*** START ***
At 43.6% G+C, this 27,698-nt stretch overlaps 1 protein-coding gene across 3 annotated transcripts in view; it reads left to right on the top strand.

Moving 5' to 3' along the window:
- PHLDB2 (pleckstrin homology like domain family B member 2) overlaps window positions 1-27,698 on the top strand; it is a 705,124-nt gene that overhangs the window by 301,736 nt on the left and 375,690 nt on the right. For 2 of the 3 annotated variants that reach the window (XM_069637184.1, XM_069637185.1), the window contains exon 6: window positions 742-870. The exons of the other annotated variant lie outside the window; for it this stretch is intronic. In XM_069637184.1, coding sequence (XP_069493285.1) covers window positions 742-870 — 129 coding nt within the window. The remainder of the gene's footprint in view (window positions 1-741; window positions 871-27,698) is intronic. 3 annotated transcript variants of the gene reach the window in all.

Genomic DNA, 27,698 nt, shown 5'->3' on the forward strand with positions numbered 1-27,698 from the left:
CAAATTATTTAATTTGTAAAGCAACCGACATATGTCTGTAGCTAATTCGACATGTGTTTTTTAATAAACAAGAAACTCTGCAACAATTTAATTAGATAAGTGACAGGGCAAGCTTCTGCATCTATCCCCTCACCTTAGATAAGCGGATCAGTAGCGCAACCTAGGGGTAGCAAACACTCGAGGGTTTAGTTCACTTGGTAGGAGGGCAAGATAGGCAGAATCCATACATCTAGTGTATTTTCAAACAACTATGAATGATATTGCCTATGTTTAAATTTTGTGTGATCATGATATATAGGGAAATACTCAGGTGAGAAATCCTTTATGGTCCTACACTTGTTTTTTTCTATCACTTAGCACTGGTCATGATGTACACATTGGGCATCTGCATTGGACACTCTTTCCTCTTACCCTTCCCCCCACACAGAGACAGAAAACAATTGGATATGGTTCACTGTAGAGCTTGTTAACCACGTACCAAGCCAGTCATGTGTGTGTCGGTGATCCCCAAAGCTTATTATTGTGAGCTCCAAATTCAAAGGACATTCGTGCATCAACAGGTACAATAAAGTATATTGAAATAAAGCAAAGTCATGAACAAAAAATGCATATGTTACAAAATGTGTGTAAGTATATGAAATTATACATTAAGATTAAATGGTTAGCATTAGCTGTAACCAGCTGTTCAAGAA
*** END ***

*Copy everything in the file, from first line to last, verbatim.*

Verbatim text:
At 43.6% G+C, this 27,698-nt stretch overlaps 1 protein-coding gene across 3 annotated transcripts in view; it reads left to right on the top strand.

Moving 5' to 3' along the window:
- PHLDB2 (pleckstrin homology like domain family B member 2) overlaps window positions 1-27,698 on the top strand; it is a 705,124-nt gene that overhangs the window by 301,736 nt on the left and 375,690 nt on the right. For 2 of the 3 annotated variants that reach the window (XM_069637184.1, XM_069637185.1), the window contains exon 6: window positions 742-870. The exons of the other annotated variant lie outside the window; for it this stretch is intronic. In XM_069637184.1, coding sequence (XP_069493285.1) covers window positions 742-870 — 129 coding nt within the window. The remainder of the gene's footprint in view (window positions 1-741; window positions 871-27,698) is intronic. 3 annotated transcript variants of the gene reach the window in all.

Genomic DNA, 27,698 nt, shown 5'->3' on the forward strand with positions numbered 1-27,698 from the left:
CAAATTATTTAATTTGTAAAGCAACCGACATATGTCTGTAGCTAATTCGACATGTGTTTTTTAATAAACAAGAAACTCTGCAACAATTTAATTAGATAAGTGACAGGGCAAGCTTCTGCATCTATCCCCTCACCTTAGATAAGCGGATCAGTAGCGCAACCTAGGGGTAGCAAACACTCGAGGGTTTAGTTCACTTGGTAGGAGGGCAAGATAGGCAGAATCCATACATCTAGTGTATTTTCAAACAACTATGAATGATATTGCCTATGTTTAAATTTTGTGTGATCATGATATATAGGGAAATACTCAGGTGAGAAATCCTTTATGGTCCTACACTTGTTTTTTTCTATCACTTAGCACTGGTCATGATGTACACATTGGGCATCTGCATTGGACACTCTTTCCTCTTACCCTTCCCCCCACACAGAGACAGAAAACAATTGGATATGGTTCACTGTAGAGCTTGTTAACCACGTACCAAGCCAGTCATGTGTGTGTCGGTGATCCCCAAAGCTTATTATTGTGAGCTCCAAATTCAAAGGACATTCGTGCATCAACAGGTACAATAAAGTATATTGAAATAAAGCAAAGTCATGAACAAAAAATGCATATGTTACAAAATGTGTGTAAGTATATGAAATTATACATTAAGATTAAATGGTTAGCATTAGCTGTAACCAGCTGTTCAAGAA